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Spoke w/3 diff tax expert & got 3 diff answrs. Q re taxability from 1099 for home mtg after chapter 7 bankruptcy then short sale

Los Angeles, CA |

The question is this. I filed a chapter 7 bankruptcy and did not reaffirm my home. The plan was to surrender it. (My understanding, correct me if I am wrong), is that any 1099s I receive from a foreclosure would not be taxable at this point.

Later (after discharge) I decided to short-sale the property to keep the foreclosure off of my credit...Does this now somehow create the potential for Tax Liability since I entered into a new contract under the Short Sale. Do I just file form 982 if I receive a 1099 for forgiveness of debt income.

Also, somebody told me that starting in 2012 even mortgages discharged in bankruptcy might be taxable. Is this true. Seems wrong.

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Attorney answers 3


The chapter 7 eliminated your personal responsibility on the loan. No matter what happens after the discharge your debt was eliminated, so form 982 is the way to communicate to the IRS that your debt was discharged under chapter 11 (the bankruptcy code).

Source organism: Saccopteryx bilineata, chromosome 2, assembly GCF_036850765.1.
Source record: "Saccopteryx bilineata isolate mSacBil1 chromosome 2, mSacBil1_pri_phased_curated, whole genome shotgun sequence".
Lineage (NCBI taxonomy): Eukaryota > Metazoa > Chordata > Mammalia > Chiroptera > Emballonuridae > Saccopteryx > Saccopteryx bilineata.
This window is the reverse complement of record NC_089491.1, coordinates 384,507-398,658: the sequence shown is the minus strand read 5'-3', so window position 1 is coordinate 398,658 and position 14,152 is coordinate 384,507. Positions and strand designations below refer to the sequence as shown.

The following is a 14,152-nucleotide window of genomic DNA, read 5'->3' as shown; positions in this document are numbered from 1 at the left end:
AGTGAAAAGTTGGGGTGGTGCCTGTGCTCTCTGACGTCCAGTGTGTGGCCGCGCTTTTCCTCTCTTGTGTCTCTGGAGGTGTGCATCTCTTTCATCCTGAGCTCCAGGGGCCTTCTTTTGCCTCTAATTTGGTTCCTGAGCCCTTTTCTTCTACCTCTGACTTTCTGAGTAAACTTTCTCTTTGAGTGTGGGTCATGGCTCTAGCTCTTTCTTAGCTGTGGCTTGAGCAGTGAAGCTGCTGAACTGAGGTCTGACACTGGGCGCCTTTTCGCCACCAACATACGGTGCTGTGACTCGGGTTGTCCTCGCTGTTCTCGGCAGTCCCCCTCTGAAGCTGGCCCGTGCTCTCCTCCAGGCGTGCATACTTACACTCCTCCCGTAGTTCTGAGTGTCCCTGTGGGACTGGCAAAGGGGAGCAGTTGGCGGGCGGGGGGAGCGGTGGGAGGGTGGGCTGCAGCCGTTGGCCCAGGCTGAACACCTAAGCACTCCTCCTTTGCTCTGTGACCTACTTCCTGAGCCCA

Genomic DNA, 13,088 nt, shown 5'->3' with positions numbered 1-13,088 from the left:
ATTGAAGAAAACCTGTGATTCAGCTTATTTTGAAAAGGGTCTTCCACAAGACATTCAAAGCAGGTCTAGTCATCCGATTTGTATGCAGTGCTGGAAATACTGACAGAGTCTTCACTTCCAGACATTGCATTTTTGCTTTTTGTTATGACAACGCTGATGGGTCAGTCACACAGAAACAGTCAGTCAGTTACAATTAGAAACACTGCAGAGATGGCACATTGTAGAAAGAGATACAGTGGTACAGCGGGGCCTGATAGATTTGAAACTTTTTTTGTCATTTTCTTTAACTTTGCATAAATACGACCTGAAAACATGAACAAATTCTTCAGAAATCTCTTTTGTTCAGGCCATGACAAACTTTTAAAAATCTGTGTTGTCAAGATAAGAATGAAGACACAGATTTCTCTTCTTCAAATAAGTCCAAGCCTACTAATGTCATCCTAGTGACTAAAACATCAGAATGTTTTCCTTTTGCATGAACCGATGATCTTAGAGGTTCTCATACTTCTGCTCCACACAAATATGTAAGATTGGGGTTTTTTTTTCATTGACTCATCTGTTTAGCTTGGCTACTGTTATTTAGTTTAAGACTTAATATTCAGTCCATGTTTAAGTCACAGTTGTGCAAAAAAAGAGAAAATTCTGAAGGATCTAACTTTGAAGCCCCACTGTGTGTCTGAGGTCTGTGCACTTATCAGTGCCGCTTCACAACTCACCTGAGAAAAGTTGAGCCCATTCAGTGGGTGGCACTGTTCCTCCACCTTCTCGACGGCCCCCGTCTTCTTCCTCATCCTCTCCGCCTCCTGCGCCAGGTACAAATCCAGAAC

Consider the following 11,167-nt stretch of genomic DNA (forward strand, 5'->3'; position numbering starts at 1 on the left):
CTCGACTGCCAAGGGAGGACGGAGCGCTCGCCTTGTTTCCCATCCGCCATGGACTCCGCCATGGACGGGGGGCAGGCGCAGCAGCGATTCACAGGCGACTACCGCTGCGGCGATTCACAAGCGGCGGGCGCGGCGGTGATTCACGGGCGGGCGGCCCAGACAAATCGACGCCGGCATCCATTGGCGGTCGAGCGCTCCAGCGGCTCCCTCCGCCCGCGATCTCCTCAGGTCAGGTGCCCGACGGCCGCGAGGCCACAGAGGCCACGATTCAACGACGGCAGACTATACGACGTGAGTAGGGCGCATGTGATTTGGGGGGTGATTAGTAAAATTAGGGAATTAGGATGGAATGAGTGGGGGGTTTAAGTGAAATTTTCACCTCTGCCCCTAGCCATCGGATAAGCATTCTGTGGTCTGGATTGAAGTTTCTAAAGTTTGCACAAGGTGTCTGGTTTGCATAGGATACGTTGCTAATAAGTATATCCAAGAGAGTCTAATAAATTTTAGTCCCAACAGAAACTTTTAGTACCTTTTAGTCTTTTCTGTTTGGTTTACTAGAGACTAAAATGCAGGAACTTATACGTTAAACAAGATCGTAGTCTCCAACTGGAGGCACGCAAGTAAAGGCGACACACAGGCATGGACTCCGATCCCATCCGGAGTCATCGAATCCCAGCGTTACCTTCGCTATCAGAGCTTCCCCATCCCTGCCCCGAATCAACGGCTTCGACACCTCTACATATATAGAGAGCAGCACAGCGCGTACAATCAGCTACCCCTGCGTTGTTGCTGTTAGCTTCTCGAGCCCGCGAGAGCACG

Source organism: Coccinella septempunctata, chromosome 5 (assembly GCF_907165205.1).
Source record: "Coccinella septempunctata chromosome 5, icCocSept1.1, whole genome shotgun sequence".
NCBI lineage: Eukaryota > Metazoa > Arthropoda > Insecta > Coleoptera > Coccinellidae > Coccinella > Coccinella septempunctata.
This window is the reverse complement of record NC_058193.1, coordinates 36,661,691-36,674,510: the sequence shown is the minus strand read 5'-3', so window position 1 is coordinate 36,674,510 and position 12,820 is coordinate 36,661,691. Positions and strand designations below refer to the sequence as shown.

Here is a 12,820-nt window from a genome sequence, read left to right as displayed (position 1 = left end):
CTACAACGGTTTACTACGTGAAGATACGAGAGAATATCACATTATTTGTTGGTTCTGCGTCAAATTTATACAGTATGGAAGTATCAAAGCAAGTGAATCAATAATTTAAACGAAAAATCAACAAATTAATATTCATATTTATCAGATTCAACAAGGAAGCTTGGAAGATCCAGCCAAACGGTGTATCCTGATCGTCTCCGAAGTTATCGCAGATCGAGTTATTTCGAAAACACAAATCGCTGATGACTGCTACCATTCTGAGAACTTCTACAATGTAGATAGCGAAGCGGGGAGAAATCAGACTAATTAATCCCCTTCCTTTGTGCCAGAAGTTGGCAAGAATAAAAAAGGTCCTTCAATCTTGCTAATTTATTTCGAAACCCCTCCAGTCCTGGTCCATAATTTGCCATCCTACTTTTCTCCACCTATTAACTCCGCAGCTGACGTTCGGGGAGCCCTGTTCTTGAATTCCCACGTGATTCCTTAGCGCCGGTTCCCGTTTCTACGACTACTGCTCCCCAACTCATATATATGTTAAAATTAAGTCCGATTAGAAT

After 2012, forgiveness of debt on your residence, without a bankruptcy to eliminate it, will again become taxable to the extent that it make you solvent. See here:,,id=179414,00.html.


The debt that was discharged in your bankruptcy is not taxable COD income. The IRS created Form 982 for you to handle this situation. Under code section 108 debt that is discharged in a Title 11 action is not taxable for COD income. You will still most likely receive a 1099, but the income it is reporting will be excluded. In 2013 the Mortgage Debt Forgiveness Act of 2007 is set to expire and the debt canceled on you principal residence will no longer have the $2 million exclusion currently available under the Act. This does not affect the bankruptcy provision that is covered in Section 108 of the IRC.

Any individual seeking legal advice for their own situation should retain their own legal counsel as this response provides information that is general in nature and not specific to any person's unique situation. Circular 230 Disclaimer - Advice given in this response cannot be used to eliminate penalties with the IRS or any other governmental agency.


If you are insolvent, you should not have any tax problem.